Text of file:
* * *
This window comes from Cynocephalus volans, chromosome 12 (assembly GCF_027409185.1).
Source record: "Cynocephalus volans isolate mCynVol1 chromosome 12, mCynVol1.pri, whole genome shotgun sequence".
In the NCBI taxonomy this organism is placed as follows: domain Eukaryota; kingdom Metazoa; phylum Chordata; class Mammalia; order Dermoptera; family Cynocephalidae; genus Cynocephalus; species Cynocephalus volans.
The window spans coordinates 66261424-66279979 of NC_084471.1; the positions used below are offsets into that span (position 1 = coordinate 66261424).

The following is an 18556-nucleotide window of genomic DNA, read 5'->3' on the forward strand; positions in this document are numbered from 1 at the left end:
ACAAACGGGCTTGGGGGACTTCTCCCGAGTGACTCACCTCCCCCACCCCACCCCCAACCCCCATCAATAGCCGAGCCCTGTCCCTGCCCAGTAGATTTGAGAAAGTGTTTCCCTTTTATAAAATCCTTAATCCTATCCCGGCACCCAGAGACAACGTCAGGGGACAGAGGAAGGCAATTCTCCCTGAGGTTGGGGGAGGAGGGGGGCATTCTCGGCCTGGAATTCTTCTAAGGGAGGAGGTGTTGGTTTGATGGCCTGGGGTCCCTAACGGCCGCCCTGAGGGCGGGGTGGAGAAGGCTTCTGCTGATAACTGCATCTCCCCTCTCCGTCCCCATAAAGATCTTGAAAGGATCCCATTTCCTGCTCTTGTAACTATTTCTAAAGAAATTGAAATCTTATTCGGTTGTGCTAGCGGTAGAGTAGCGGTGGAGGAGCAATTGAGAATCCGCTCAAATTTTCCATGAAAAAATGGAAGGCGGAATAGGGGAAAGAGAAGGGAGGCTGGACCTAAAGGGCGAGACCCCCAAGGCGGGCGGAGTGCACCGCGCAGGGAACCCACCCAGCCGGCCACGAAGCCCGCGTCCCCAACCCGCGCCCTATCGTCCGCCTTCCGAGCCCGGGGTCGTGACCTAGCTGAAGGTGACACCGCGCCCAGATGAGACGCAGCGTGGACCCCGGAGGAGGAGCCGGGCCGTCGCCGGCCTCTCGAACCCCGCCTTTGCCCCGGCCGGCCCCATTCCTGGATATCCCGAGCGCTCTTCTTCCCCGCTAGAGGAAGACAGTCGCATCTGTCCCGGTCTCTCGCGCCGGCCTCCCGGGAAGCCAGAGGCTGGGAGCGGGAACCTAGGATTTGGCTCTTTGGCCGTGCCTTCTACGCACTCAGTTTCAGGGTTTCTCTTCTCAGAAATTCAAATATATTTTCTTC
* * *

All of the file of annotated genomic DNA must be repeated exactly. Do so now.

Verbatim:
This window comes from Cynocephalus volans, chromosome 12 (assembly GCF_027409185.1).
Source record: "Cynocephalus volans isolate mCynVol1 chromosome 12, mCynVol1.pri, whole genome shotgun sequence".
In the NCBI taxonomy this organism is placed as follows: domain Eukaryota; kingdom Metazoa; phylum Chordata; class Mammalia; order Dermoptera; family Cynocephalidae; genus Cynocephalus; species Cynocephalus volans.
The window spans coordinates 66261424-66279979 of NC_084471.1; the positions used below are offsets into that span (position 1 = coordinate 66261424).

The following is an 18556-nucleotide window of genomic DNA, read 5'->3' on the forward strand; positions in this document are numbered from 1 at the left end:
ACAAACGGGCTTGGGGGACTTCTCCCGAGTGACTCACCTCCCCCACCCCACCCCCAACCCCCATCAATAGCCGAGCCCTGTCCCTGCCCAGTAGATTTGAGAAAGTGTTTCCCTTTTATAAAATCCTTAATCCTATCCCGGCACCCAGAGACAACGTCAGGGGACAGAGGAAGGCAATTCTCCCTGAGGTTGGGGGAGGAGGGGGGCATTCTCGGCCTGGAATTCTTCTAAGGGAGGAGGTGTTGGTTTGATGGCCTGGGGTCCCTAACGGCCGCCCTGAGGGCGGGGTGGAGAAGGCTTCTGCTGATAACTGCATCTCCCCTCTCCGTCCCCATAAAGATCTTGAAAGGATCCCATTTCCTGCTCTTGTAACTATTTCTAAAGAAATTGAAATCTTATTCGGTTGTGCTAGCGGTAGAGTAGCGGTGGAGGAGCAATTGAGAATCCGCTCAAATTTTCCATGAAAAAATGGAAGGCGGAATAGGGGAAAGAGAAGGGAGGCTGGACCTAAAGGGCGAGACCCCCAAGGCGGGCGGAGTGCACCGCGCAGGGAACCCACCCAGCCGGCCACGAAGCCCGCGTCCCCAACCCGCGCCCTATCGTCCGCCTTCCGAGCCCGGGGTCGTGACCTAGCTGAAGGTGACACCGCGCCCAGATGAGACGCAGCGTGGACCCCGGAGGAGGAGCCGGGCCGTCGCCGGCCTCTCGAACCCCGCCTTTGCCCCGGCCGGCCCCATTCCTGGATATCCCGAGCGCTCTTCTTCCCCGCTAGAGGAAGACAGTCGCATCTGTCCCGGTCTCTCGCGCCGGCCTCCCGGGAAGCCAGAGGCTGGGAGCGGGAACCTAGGATTTGGCTCTTTGGCCGTGCCTTCTACGCACTCAGTTTCAGGGTTTCTCTTCTCAGAAATTCAAATATATTTTCTTC